Frank Ocean is one of the most talked about artists in the music industry at the moment, following a Twitter revelation and the release of his debut album, ‘Channel Orange’.
Despite this being his first album, Frank Ocean is hardly a newcomer to the music scene. After moving to LA following on from Hurricane Katrina in his home town of New Orleans, he began writing songs for well known artists such as Justin Bieber, Brandy and John Legend.
His talent for songwriting didn’t go unnoticed and his mixtape ‘Nostalgia, Ultra’ ended up in the hands of the right people. His soulful vocals will have been heard by millions on Kanye West and Jay-Z’s critically acclaimed album ‘Watch The Throne’ where Ocean co-wrote ‘No Church In The Wild’ and ‘Made In America’.
With his debut album being much anticipated, Frank Ocean tweeted a link to his Tumblr showing a letter he had written months earlier, addressing the fact he had fallen in love with a man at the age of nineteen.
This confession was widely talked about on every level. Frank Ocean is one of the first big R&B artists to reveal (to a largely homophobic industry) that he had feelings for someone of the same sex. Most of the reception has been positive and only increased the publics’ desire to hear the album.
The majority of the tracks are slow and smooth, with poetic lyrics that need to be thought about to totally grasp the hidden themes of drug addiction, pimps and class divisions. Despite these rather somber underlying messages, the album still manages to remain upbeat.
‘Pyramids’ takes the top spot in my mind, with a beat that you can’t help but ‘do do do’ along to (you’ll understand when you hear it) and a seductive, slowed-down second half that you can’t help but move your hips to, it’s hard not to love. Despite it being a lengthy 9 minutes 53 seconds long, I will still happily listen to it on repeat.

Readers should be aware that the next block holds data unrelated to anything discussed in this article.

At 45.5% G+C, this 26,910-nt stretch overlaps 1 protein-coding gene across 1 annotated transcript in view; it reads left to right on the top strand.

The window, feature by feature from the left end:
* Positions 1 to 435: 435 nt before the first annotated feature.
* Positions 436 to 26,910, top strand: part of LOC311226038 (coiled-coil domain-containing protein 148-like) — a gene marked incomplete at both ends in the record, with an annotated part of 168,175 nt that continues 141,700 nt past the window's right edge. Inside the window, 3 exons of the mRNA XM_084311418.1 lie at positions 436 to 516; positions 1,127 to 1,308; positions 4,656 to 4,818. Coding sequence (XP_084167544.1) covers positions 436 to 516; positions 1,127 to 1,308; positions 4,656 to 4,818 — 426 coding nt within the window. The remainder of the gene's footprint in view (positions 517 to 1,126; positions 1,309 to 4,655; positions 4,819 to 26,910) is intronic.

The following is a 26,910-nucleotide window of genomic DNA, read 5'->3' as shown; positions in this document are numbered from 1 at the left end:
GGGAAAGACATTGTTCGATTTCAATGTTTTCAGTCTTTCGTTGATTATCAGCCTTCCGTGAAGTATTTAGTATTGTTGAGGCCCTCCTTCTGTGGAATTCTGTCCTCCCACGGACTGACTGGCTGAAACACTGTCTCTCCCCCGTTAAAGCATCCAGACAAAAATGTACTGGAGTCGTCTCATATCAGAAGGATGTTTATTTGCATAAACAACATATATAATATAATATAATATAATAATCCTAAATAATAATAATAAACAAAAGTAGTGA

The biggest downside to the album is the handful of interludes thrown into the mix. Admittedly, the concept of ‘Start’ and ‘End’ tapping into our subconscious database of sounds – the Playstation 1 start up sound being the highlight for me – is a good one. However, these tracks are the ones I usually skip right past.
John Mayer, Andre 3000 and Earl Sweatshirt appear on the album. But given Ocean’s chameleon like voice bringing something new to every track, I’m not sure the duets add a great deal to an already outstanding track listing.
Understandably, the album and Ocean’s style has been likened to that of Prince and Stevie Wonder; a just comparison given the undeniable quality of this young artist’s first solo project.
Both his voice and songwriting ability are flawless and his creative flair combined with a sensational vocal range make Channel Orange a potential musical masterpiece.